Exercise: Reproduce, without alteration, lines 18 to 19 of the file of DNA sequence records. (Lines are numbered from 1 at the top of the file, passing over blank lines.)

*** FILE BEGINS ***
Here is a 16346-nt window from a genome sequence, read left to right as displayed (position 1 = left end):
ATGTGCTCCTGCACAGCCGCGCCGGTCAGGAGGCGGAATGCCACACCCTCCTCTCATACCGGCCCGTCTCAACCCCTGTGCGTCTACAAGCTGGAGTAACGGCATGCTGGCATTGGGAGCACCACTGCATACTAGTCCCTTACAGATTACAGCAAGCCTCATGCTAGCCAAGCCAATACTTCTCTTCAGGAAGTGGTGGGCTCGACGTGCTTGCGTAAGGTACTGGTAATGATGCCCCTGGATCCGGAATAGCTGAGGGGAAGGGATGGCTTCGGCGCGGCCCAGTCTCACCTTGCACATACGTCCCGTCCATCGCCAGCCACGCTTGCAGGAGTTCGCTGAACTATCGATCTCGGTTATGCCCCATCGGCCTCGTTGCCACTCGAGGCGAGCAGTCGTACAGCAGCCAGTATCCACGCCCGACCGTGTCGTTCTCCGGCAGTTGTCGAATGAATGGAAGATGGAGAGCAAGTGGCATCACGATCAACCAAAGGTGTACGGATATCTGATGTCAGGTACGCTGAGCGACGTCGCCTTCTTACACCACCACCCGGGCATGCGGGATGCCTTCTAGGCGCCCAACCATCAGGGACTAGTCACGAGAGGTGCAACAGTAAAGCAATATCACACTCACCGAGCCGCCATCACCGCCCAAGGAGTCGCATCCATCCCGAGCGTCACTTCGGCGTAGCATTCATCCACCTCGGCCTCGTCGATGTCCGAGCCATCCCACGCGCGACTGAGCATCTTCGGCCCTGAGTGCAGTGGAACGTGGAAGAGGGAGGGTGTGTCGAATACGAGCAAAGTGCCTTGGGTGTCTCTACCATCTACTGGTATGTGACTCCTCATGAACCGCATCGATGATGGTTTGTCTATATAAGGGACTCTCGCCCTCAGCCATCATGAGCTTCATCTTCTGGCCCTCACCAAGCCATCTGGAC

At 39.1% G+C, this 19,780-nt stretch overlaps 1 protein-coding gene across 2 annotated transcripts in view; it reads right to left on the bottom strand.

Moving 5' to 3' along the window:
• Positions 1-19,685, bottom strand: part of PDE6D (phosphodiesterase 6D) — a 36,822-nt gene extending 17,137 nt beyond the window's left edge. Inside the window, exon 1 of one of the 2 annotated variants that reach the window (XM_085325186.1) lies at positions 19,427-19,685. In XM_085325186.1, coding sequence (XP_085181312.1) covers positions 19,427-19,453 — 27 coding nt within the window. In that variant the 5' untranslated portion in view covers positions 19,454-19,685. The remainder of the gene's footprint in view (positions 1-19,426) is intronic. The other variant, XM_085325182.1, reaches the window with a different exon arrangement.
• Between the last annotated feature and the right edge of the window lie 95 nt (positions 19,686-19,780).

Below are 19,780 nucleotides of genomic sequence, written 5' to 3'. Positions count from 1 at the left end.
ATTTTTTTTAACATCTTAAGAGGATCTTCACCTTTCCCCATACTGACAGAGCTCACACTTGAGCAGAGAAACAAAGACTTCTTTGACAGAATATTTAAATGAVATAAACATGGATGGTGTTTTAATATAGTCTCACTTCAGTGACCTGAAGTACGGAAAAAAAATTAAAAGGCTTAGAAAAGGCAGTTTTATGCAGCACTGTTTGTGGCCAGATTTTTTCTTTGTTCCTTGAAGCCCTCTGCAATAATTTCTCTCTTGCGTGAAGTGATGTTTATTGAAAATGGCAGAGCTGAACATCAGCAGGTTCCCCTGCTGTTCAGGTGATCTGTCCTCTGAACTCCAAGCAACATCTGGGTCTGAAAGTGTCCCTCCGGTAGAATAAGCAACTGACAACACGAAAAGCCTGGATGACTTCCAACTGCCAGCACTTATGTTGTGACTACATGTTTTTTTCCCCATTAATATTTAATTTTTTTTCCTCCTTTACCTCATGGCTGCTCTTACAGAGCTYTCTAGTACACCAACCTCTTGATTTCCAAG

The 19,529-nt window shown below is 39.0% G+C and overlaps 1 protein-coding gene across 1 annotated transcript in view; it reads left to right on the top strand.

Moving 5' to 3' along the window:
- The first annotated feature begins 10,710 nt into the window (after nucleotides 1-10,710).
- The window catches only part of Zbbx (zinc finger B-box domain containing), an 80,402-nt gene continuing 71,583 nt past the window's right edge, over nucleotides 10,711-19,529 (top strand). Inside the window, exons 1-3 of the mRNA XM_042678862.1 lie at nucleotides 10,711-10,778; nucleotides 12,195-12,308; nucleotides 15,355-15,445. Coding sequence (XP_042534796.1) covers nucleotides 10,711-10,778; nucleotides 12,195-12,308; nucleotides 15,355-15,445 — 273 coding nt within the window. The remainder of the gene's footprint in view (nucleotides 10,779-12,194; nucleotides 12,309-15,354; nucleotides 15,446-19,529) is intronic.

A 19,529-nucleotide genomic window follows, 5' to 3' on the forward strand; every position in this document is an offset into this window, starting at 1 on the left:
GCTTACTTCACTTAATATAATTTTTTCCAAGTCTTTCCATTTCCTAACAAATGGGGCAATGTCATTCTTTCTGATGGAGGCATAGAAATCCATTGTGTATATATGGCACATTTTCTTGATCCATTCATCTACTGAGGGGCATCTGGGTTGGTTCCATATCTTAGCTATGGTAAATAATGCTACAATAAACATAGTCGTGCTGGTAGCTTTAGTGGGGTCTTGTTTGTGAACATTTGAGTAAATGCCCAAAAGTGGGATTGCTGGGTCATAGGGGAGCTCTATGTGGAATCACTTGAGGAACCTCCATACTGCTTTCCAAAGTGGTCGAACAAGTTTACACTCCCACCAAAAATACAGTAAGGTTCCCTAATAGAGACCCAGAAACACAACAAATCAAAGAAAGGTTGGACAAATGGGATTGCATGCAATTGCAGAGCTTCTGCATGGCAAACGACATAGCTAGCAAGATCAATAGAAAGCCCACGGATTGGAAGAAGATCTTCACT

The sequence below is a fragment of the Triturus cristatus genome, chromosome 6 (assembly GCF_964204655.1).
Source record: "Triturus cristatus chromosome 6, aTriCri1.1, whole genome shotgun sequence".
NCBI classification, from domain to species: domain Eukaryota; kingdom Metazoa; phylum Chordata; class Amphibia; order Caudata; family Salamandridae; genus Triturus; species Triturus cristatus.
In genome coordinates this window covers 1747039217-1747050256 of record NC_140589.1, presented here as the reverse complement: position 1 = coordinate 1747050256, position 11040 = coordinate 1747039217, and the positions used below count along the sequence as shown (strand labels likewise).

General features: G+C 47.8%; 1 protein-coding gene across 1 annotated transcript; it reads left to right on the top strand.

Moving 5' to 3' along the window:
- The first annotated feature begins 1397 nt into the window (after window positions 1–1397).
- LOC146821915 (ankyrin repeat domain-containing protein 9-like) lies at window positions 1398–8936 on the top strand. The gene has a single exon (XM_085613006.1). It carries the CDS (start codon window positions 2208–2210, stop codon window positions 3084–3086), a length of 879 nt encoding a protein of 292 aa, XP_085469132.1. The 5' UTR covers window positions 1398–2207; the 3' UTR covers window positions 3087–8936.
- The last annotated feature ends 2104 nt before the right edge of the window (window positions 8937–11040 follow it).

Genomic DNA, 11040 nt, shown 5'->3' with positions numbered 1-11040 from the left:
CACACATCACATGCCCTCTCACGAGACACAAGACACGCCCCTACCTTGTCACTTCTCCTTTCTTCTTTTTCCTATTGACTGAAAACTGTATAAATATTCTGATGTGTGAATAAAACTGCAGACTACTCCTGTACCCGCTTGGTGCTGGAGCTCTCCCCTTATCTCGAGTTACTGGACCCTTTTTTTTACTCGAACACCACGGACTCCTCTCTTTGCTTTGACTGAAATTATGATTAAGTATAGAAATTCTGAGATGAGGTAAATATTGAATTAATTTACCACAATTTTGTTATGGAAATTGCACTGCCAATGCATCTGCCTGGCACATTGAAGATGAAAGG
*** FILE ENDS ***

In genome coordinates this window covers 1747039217-1747050256 of record NC_140589.1, presented here as the reverse complement: position 1 = coordinate 1747050256, position 11040 = coordinate 1747039217, and the positions used below count along the sequence as shown (strand labels likewise).

General features: G+C 47.8%; 1 protein-coding gene across 1 annotated transcript; it reads left to right on the top strand.